Once Jesus ascended to heaven the role of the Spirit changed from empowering Jesus’ ministry to build faith in people to empowering the disciple’s ministry (Acts 2:1-4) at Pentecost. From there the Spirit became a part of the life of the baptized faithful (Acts 2:38) and worked in their lives to produce fruit (Gal 5:22-23). The Spirit also acts a a seal or guarantee of what is to come showing that we belong to God (Eph 1:13-14). Paul has much to say about the Holy Spirit. I can’t get into all of it here but for Paul it seems the Holy Spirit was a unifying element among the Jews and Gentiles because although they were different races God had given both the same Spirit so they were to be united. That broke down many ethnic, racial and religious boundary lines that had been in place for millenia. The Spirit also was evidence that their message was from God. That is what Spiritual gifts or gifts from the Spirit were all about. These gifts had the power of the Holy Spirit to enable people to do things they would not normally be able to do (like was mentioned in the Old Testament) but now they were prophesying and speaking in tongues or healing people. It was all to show that these people were not crazy and that God was living and acting in the world through them so that people would listen and put their faith in Jesus Christ. In other words, the Spirit fulfilled what Jesus said it would do by helping the early Christian testify about who Jesus is.

Obviously huge volumes have been written about the Holy Spirit. But one last thing I will point out. It seems to me that there is a ton of continuity between the Spirit’s work in both Testaments (in spite of the differences mentioned above). But one of the biggest differences was the in the Old Testament God empowered people with His Spirit very selectively. In the New Testament we find out we are all priests (1 Peter 2:10) and we all have God’s Spirit within us (Acts 2:38). God has done more for us than we could ever begin to understand.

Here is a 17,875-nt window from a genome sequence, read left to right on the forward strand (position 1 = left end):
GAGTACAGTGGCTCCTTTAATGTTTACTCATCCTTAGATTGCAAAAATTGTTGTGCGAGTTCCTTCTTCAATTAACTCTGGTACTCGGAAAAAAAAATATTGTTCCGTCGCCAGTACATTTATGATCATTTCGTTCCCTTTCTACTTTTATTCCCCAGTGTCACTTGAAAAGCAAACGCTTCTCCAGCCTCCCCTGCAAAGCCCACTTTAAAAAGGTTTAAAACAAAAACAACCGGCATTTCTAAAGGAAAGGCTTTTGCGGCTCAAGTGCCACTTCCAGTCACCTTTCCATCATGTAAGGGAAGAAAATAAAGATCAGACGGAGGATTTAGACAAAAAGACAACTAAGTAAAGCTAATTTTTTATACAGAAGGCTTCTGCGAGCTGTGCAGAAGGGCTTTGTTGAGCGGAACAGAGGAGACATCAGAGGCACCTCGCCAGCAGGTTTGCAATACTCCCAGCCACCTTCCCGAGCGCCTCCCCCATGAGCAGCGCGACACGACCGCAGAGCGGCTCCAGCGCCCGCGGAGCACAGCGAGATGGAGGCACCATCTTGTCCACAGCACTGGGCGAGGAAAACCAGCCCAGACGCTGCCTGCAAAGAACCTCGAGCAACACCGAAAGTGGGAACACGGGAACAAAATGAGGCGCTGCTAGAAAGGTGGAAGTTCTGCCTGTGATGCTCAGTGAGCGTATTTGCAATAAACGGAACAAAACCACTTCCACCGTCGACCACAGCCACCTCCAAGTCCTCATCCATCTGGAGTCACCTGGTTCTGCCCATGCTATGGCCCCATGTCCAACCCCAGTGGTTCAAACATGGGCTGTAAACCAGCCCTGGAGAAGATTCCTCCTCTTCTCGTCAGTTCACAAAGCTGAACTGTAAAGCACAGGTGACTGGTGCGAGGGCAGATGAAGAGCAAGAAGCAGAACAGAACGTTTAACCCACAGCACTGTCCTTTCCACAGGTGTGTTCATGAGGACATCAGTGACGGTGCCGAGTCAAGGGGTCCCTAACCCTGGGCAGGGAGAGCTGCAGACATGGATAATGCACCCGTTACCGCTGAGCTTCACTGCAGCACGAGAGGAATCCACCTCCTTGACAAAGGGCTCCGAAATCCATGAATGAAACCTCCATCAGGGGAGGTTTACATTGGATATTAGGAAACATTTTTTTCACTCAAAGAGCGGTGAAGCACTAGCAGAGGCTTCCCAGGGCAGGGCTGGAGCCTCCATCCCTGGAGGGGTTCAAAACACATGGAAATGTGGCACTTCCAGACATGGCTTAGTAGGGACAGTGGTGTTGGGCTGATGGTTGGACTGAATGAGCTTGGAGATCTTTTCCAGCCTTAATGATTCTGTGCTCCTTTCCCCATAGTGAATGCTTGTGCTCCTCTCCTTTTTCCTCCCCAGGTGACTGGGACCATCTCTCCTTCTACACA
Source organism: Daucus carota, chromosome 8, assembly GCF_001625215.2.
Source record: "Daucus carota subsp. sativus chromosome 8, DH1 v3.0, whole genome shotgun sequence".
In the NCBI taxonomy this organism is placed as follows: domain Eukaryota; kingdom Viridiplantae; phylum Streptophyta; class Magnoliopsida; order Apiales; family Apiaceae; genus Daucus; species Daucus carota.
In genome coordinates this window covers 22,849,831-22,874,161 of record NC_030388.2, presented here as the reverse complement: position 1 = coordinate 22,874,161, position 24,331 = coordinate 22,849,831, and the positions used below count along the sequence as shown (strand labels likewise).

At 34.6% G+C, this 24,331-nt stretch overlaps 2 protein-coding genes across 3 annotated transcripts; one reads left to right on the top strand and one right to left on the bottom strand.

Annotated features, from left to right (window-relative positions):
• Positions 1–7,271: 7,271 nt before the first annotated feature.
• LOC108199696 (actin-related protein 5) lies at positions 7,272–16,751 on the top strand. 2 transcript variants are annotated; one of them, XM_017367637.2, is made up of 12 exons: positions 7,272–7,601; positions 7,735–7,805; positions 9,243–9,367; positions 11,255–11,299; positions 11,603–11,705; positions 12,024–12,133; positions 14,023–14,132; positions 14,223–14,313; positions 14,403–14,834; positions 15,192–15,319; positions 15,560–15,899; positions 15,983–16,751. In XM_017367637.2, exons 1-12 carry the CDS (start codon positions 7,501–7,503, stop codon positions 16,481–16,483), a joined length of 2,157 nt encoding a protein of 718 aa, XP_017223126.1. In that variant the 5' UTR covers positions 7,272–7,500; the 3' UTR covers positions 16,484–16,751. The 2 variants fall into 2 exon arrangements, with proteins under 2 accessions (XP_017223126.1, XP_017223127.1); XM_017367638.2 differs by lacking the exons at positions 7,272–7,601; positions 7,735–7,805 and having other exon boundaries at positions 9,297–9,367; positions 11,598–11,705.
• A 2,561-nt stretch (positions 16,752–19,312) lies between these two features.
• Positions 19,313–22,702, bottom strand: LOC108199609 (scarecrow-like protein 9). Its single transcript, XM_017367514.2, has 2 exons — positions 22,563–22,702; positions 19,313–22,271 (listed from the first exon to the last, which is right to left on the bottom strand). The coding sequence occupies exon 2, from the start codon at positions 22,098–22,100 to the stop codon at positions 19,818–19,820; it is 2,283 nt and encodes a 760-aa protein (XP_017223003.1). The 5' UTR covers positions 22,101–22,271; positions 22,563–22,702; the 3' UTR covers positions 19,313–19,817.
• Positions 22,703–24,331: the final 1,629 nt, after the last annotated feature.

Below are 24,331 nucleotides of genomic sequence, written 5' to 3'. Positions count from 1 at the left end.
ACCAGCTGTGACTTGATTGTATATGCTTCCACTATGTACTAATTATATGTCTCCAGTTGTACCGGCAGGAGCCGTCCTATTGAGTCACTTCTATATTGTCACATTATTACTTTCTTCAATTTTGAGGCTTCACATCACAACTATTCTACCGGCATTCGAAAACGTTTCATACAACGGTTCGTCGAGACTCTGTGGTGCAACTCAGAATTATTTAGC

What have you learned about the Holy Spirit that has been helpful to your faith?

About mattdabbs
I am a minister, husband, and father. My wife and I live and minister in Saint Petersburg, Florida. My primary ministry responsibilities include: small groups, 20s and 30s, involvement, and adult education.

3 Responses to Getting to Know the Holy Spirit

  1. Ken Sublett says:

    Jesus said “I will come to you” as the another Comforter–different in that He returned in His post-resurrection state. John 14:18 is a very important verse.

    In 1 John 2 the same John gave us the name (singular)

    1John 2:1 My little children, these things write I unto you, that ye sin not. And if any man sin,
    we have an advocate (Comforter) with the Father, Jesus Christ the righteous:
    1John 2:2 And he is the propitiation for our sins: and not for ours only, but also for the sins of the whole world.
    1John 2:3 And hereby we do know that we know him, if we keep his commandments.

    No historic trinitarian taught the tritheism originated by H. Leo Boles first preached in 1938 and published in 1942. The East-Wing (DLC) teach tritheism or polytheism. The Restoration Scholars denied it.

  2. Bob Bliss says:

    Matt, Christopher Wright has a good book called “Knowing the Holy Spirit through the Old Testament.” I just finished reading it and recommend it.

    Ken, would you elaborate on your claims, especially concerning H. Leo Boles. I don’t know that much about what he taught. I do know that Barton Stone was not too sure about the trinity.